# Tag Info

10

If you are asking about short-term effects related to human's effect on the climate, the answer is (obviously) unclear. But in the very long term, Earth is likely to evolve to a more Venus-like state. Over the next billion years or so, the Sun's luminosity will slowly increase, which will heat Earth's surface. As a result, more water vapor will evaporate ...

10

Either or neither. It's impossible to tell from the present. If runaway climate change occurs, then yes, the conditions on Venus could be a potential analogue for the kind of environment on Earth due to the greenhouse effect. Mars's atmosphere is assumed to have been much thicker in the past, otherwise it could not have sustained liquid water on the ...

6

According to the 1997 paper "A Dying Universe: The Long Term Fate and Evolution of Astrophysical Objects" (arXiv version) by Fred C Adams and Gregory Laughlin, which was the basis for their book "The Five Ages of the Universe", the stelliferous era (the time when star formation is ongoing) is likely to last until ~1014 years after the Big Bang. Their ...

6

That is nearly long enough to reach heat-death, which is estimated as about $10^{10^{120}}$. What that means is rather speculative, since it depends on various events that we have never observed, such as the spontaneous formation of black holes by quantum tunnelling. Such events are utterly rare, but are predicted to occur at very long timescales. Any ...

6

It'll have basically no effect on the planet's orbits, except perhaps on the theoretical planet 9 and even then, not very much. As close as it's expected to get Gilese will till be too far away to affect the 8 planets much. Gilese 710's mass is about 60% the mass of our Sun. I've seen two estimates, of 13,000 Astronomical Units (AU) and 13,365 or about 77 ...

6

This is a question that cannot be accurately answered. However, the closest to a honest and accurate answer would be that neither, since the Earth is going to "evolve" (curious choice of words) towards the Earth's fate. The presence of humans means any purely physical projections need to be taken with a grain of salt. Our ability to influence the planet ...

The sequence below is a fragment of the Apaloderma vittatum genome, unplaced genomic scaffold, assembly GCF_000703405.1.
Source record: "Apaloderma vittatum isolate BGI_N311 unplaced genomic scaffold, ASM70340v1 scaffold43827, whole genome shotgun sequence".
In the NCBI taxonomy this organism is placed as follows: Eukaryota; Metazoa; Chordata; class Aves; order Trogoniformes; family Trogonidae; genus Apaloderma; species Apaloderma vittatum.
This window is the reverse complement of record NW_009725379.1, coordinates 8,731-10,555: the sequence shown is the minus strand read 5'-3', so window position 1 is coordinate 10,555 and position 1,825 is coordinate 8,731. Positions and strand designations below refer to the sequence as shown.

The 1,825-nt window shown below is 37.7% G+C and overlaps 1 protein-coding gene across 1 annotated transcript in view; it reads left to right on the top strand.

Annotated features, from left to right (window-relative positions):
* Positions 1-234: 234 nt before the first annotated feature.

5

How can we use hypervelocity stars to determine the origins of the Universe? First and foremost, I should clear something up: our knowledge of the Big Bang is incredibly limited, and so we don't even know the origins of the Universe today. General relativity and quantum mechanics both break down as you get closer and closer to $t_0=0$. All we really know is ...

5

Astronomer is moving towards the big(ger) data era because of many sky survey technologies. The coming ones include, e.g., LSST, JWST, and WFIRST. By the meaning of survey, it normally means observing the whole sky over a few days, and keep repeating over and over. Also, since most of the surveys are imaging technologies, every pixel in an image is ...

4

Asteroids come in all shapes and sizes, and generally the bigger they are the easier they are to detect. Small asteroids, from a the size of sand grains (properly called meteoroids) to a few meters across hit the Earth everyday without causing harm and are undetectable until they hit (we call the trace as they hit the atmosphere a meteor) They cause no ...

4

These stars are currently moving away from us, in the case of Epsilon Eridani, at 15.5 km/s. In 31500 years they will be further away than they are now, the distance can be calculated by applying Pythagoras' theorem to the distances and velocities you mention. It turns out that Eps Eri will be about 12.2 light years from Earth, and Lutyen 726-8 will be 12.6 ...

3

I'm an astronomer and I get lots of job offers to retrain as a data scientist, but it might be more tricky to go the other way. Astronomy is definitely a field in which 'big data' is important, and the analysis and visualisation techniques we use every day are probably decades behind what is taught to computer scientists. However, most astronomy software is ...

3

Since the Sun's temperature will continue to increase and it is estimated that in ~2 billion years it will be so hot on Earth that life will be impossible, I'd say it's going to evolve more toward Venus.

2

Here is a render of what an observer might see near the edge of our galaxy. The "edge" itself being rather fuzzy, let's assume that we are in an area of the edge dense enough where a few occasional stars are still visible. (As far as we know, intergalactic space contains objects and stars, but so few that seeing even one naked-eye star in the sky there would ...

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